The most important things for not getting tongue tied is to remember that you deserve respect, and be clear in your own head about how you identify. No one can demand justification from you and no one should shame you for your sexuality.

People may say dumb things at first. Some of it, especially from relatives, will stem from genuine concern, but will be difficult to listen to. You can sort through which people can learn to accept you and which ones are hurting you too much.

I wish you luck and I hope you walk out everyday with confidence in yourself.

-Not a Can of Soup

28th August, 2014

Anonymous asks:

Are there any ace spaces in France that you know of?

bi-gray:

anagnori:

I don’t know any, sorry. But there is a French asexuality forum on AVEN, so you may be able to find meetup groups through there.

There’s also a new Francophone asexual resource Tumblr that might be of interest—they’ve only just started up with basic information posts, so I’m not sure how much they can offer, but it might be worth checking out!

If French aces want to meet up I’m going to be in the south all year and can maybe travel to other places/ could maybe stay with an ace friend in the north. Idk let’s do it.

—Shapes

(via Neither here nor there)

26th August, 2014

Anonymous asks:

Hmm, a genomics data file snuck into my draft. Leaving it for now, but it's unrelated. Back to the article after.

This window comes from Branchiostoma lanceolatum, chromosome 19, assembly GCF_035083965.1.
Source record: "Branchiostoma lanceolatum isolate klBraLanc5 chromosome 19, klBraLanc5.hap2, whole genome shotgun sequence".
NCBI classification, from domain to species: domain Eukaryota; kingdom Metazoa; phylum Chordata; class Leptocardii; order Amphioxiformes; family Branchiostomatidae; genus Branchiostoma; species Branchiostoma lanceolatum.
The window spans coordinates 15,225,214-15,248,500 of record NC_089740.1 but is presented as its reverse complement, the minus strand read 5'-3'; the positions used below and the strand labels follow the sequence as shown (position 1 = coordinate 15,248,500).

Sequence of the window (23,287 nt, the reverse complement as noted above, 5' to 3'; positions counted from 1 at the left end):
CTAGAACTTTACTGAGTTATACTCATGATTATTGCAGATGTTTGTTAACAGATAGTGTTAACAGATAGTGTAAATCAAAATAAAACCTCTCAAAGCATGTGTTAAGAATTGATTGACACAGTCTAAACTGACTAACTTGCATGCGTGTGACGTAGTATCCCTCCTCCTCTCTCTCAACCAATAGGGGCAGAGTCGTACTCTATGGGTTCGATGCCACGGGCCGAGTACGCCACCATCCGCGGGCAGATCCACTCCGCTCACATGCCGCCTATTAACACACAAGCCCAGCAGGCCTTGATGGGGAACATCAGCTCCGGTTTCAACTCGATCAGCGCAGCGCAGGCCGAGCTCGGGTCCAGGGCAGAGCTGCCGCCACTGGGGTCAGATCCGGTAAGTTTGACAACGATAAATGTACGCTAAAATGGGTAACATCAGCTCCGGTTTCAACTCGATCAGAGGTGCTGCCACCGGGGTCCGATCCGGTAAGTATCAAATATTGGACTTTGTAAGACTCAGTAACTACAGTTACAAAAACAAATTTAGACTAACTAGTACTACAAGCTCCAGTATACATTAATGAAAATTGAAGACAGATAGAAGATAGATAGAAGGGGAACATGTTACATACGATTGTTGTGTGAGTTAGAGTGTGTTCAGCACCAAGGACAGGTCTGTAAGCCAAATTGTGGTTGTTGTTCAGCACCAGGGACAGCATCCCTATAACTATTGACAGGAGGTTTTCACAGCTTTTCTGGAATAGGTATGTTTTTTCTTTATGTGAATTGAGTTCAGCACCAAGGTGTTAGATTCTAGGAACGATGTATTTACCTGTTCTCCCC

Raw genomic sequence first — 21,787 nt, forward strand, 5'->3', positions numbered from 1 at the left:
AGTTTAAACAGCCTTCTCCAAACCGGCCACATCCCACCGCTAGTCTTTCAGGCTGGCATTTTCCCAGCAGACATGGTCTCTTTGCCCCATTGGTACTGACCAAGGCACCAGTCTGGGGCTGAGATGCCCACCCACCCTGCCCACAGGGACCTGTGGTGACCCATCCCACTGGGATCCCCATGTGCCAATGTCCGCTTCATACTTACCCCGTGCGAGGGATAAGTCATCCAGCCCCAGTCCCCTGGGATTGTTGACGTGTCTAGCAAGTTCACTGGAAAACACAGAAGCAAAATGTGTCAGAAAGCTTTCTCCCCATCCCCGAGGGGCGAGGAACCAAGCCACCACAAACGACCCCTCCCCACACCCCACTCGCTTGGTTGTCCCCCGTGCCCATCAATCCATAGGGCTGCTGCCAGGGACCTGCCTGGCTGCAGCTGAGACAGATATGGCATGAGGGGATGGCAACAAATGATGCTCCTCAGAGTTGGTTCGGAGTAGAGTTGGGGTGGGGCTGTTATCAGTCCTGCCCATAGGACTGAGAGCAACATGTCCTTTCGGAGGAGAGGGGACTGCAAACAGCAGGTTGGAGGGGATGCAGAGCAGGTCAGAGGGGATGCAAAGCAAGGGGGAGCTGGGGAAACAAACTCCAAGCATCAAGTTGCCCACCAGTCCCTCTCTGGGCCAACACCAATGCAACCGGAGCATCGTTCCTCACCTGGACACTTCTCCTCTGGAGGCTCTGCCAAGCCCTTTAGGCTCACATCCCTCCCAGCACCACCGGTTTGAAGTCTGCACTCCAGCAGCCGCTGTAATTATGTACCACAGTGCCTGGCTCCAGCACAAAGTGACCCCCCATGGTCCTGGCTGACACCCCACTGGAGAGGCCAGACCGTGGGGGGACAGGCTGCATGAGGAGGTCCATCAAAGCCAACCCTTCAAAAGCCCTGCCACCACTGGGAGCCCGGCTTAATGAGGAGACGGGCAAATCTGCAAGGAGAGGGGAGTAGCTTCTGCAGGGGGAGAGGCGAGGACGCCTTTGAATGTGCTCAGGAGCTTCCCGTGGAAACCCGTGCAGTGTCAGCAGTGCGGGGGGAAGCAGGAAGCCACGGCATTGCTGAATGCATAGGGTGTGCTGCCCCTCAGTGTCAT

for the anon: "Autochorissexualism - A disconnection between oneself and a sexual target/object of arousal; may involve sexual fantasies, or arousal in response to erotica or pornography, but lacking any desire to be a participant in the sexual activities therein. Commonly found in asexual people; an analogous feeling may occur in aromantic people for romantic fantasies. Coined by Anthony Bogaert." As summarized by Anagnori on tumblr.

Ah thanks for writing in. Yeah, I knew this one but I’ve interpreted it as not being sexually attracted to the person/people you’re aroused by. Not as being disinterested in actually having sex with the people you’re sexually attracted to? Perhaps it could be interpreted either way. I just feel like there is a difference between "target-oriented paraphilia" and experiencing sexual attraction? But maybe the anon might find “target-oriented paraphilia” to be a term that is useful……???

—Shapes

26th August, 2014

Anonymous asks:

For the anon the term non-libido might work as well

How would we use that in a sentence?

-Not a Can of Soup

I love when you guys help each other!

26th August, 2014

Anonymous asks:

Hey so I was wondering if you knew a term for someone who experiences sexual attraction but has no desire or intent to have sex? I've heard lots of other terms but can't find anything for that case. Thanks

gray-asexuality:

Is it a dick move (no pun intended) to say that your best bet might be “celibate”? If you’re sex repulsed you could mention that… um… anyone want to chime in? 

Celibacy is indeed the choice to abstain from sex/sexual activities. Understandably, you might be reluctant to use that term as a descriptor as it rather conjures the image of a monk, but for accuracy, Shapes hit the mark. 

(via A Gray-Asexual Space)